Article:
As a developer I want to know how to code stuff that actually benefits users, not what can beand would like the HTML spec to acknowledge that developers are a core audience of the HTML spec, by not leading us into fairyland. As co-editor of the HTML spec that is what I have been attempting to do; improve author advice and requirements to help developers code in a way which takes into account practical realities that effect real users. There is still a long way to go on this front…
From the most recent Screen Reader User Survey, users were asked the question:
47% found them to be very useful.
Thanks for the feedback, Steve.
For what it’s worth, I’m not accusing the W3C of not pursing the future; rather, I was insinuating that the WHATWG seems to not be interested in anything except the future, at least in my impression, because:
1. They feel like they have addressed the past (when it was still the present during the early WHATWG days) as they made (make?) efforts to reverse engineer documentation for existing browser behaviors.
2. They addressed the present yesterday when it was still the future.
That was my take away from the idea of a living HTML standard, which is why I was asking about philosophical differences. I didn’t mean to ruffle any feathers if I did!
if html5 is like fiction..then what version of html do you recommend ?
Hi Nicole, I did not say “html5 is like fiction” I said the outline algorithm is a fiction as it is not implemented. When new features are added to the HTML spec, they are generally a fiction, but there is an expectation that they will be implemented in due course, the outline algorithm has been in the HTML spec for around 5 years…
The interesting thing about the whatwg is that many of same people also participate in various working groups at the W3C and the browser vendors involved are the same (except for the absence of Microsoft in the whatwg). The influence of the whatwg on the w3c has been mostly positive in moving W3C processes and standards development into the 21st century (see recent discussion on this list as an example), but I don’t think it is a model that the W3C could/should embrace wholesale as it is overly browser centric (I think). In regards to the continuing HTML development at the W3C you may be interested in reading the fairly recent HTML5 Doctor interviews with Robin Berjon and myself.
To illustrate the browser behavior at this moment, I made 3 testpages: the good, the bad and the ugly. 😉
With all H1 headers in nested sections (and default H1 font-size): html5-document-outline-1.htm (the bad)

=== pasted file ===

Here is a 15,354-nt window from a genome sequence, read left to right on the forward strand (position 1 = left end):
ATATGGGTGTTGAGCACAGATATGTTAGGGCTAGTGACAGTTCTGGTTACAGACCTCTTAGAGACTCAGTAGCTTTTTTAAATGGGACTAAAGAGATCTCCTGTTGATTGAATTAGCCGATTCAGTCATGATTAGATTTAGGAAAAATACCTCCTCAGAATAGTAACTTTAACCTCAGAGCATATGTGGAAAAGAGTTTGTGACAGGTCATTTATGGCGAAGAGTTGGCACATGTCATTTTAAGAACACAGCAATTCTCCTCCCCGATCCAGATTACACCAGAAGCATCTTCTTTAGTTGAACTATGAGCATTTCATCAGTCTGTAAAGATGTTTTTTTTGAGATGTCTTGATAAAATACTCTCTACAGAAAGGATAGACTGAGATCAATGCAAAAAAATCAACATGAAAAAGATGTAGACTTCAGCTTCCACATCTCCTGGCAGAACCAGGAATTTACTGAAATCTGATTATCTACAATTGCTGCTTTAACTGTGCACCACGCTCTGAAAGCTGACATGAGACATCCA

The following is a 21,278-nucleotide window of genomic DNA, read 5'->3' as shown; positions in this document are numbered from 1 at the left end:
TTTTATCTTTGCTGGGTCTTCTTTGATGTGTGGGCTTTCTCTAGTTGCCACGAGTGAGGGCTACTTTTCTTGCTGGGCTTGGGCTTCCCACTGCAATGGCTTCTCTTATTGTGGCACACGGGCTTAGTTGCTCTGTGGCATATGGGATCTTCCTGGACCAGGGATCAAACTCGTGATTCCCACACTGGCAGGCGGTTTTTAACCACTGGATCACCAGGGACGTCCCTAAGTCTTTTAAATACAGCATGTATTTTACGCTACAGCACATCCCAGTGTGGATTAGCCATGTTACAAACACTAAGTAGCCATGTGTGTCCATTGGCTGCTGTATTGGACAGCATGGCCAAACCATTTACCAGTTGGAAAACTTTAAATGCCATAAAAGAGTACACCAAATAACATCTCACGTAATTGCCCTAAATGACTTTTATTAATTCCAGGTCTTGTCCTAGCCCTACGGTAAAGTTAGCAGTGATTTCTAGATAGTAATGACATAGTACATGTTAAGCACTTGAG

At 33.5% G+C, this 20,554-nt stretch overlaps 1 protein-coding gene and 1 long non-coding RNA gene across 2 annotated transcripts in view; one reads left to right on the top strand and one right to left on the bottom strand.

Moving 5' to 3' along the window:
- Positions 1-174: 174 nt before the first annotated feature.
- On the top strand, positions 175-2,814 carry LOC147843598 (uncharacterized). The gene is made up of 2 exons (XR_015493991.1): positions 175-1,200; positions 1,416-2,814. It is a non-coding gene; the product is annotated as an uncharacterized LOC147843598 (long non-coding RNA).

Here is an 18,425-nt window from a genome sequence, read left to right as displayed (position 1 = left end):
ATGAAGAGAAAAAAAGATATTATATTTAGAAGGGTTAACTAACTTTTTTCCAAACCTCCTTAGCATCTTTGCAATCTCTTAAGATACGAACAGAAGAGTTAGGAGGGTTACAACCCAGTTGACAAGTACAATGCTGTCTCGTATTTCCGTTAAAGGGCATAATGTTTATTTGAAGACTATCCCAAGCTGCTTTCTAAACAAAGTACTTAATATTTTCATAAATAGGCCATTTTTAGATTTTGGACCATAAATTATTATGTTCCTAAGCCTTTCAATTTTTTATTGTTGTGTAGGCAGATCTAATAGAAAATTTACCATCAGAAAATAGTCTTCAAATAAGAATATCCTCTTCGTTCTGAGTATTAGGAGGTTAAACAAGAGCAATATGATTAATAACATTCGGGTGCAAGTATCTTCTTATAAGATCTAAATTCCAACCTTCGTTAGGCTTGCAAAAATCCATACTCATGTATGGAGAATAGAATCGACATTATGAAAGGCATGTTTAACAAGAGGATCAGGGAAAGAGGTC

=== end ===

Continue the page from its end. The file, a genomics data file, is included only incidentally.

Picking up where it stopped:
With H1, H2, H3 … headers in nested sections (& default font-sizes): html5-document-outline-2.htm (the good)
With all H1 headers in nested sections (& specified H1 font-size): html5-document-outline-3.htm (the ugly)
It looks like JAWS does correctly follow the outline – an h1 in a section will be reported as an h2.
However – Gez Lemon noted that if you don’t rely on HTML5 sectioning when selecting headings (to stay compatible with other screen readers), you need to add “aria-level” to each of them – otherwise JAWS will read them out one level lower than they should be.
The HTML5 outline algorithm and JAWS
Screen reader support for HTML5 sections
Hi Chris, the outline algorithm or a borked subset of it was implemented in JAWS, it got removed in JAWS 15
Bummer. Still, seems like it might be a good idea to include “aria-level” since a fair amount of JAWS users are/will still be on versions 12-14.
Why do you suppose UA’s are so reluctant to implement HTML5 outlining? Waiting for the spec to stabilize? Just not interested?
Thanks for pointing me out to this page on Bugzilla. Exactly what I needed, because it seems I was too forward with implementing HTML5, using al H1 element throughout the page, but with a correct ‘outline’ (see
My question: how do you (or I) check if user-agents already have accepted new HTML guidelines, in your comments I read the ‘outline’ principle is already around for 5 years. And in what way should a normal browser implement this? I can only think this is helpfull for screenreaders for people without sight, to easily discover the site structure. Forgive me if this is a strange question, but I don’t know much about user agents. To put it differently, using the old method with h1-h6 headings, which I assume is implemented in user agents, is a nice way for people without sight using screenreaders to go through the content, but when I use a normal browser, what benefit I have from a website that is doing this the right way? What is ‘see’ defines how easily I can go through the content right, not the structure behind it.
To be honest, I always tried to implement h1-h6 the right way, but I did this for the search engines, who are relying on the structure, so they could define what is important or not.
So in this question, it seems important to me that search engine crawlers and screenreaders can understand the ‘outline’, but I don’t know why it is important for normal browsers. And do search engines already understand the ‘outline’ principle?
PS On https://www.w3.org/TR/WCAG20-GENERAL/H42.html the link to “Quick tips for accessible headings” is dead.
In your reply to this comment in the previous article, you suggest that the document outline is still valuable as a means of verifying if the combination of headings + section elements makes sense semantically. Can you clarify its usefulness in that situation versus your advice here which suggests that the HTML5 it isn’t actually of any practical value for today’s developers? This blog is a terrific resource, but I’m genuinely confused after reading these two articles back to back!
Thanks, but I don’t fully understand the principles yet I guess. In this scenario https://clba.nl/sitepoint/html5-document-outline-2.htm the second H1 is smaller then normal, but what does this mean, does it harm, or not? Or is it just to illustrate that browsers does not handle the sections correct at this time? What if we leave the sections out completely, does it give a good size for the second h1?
Thanks for the article. I’ve got questions, but I’ll just do one for now.
Say I’ve got my main content, like a blog post, and I’ve also got a set of 3 features that I want to be portable, that get tacked on the bottom of the blog post at random. These are features that can go anywhere on the site. How do I mark up the features? Do I use an H1 for the title, or arbitrarily assign it another heading level?
also, should I completely ignore this page then?: https://developer.mozilla.org/en-US/docs/Web/Guide/HTML/Sections_and_Outlines_of_an_HTML5_document
Hi Jake, see note I added
Hi Jake, If you want the document to have a meaningful document outline for users, you will need to modify the heading level based on its nesting level in the page its being used.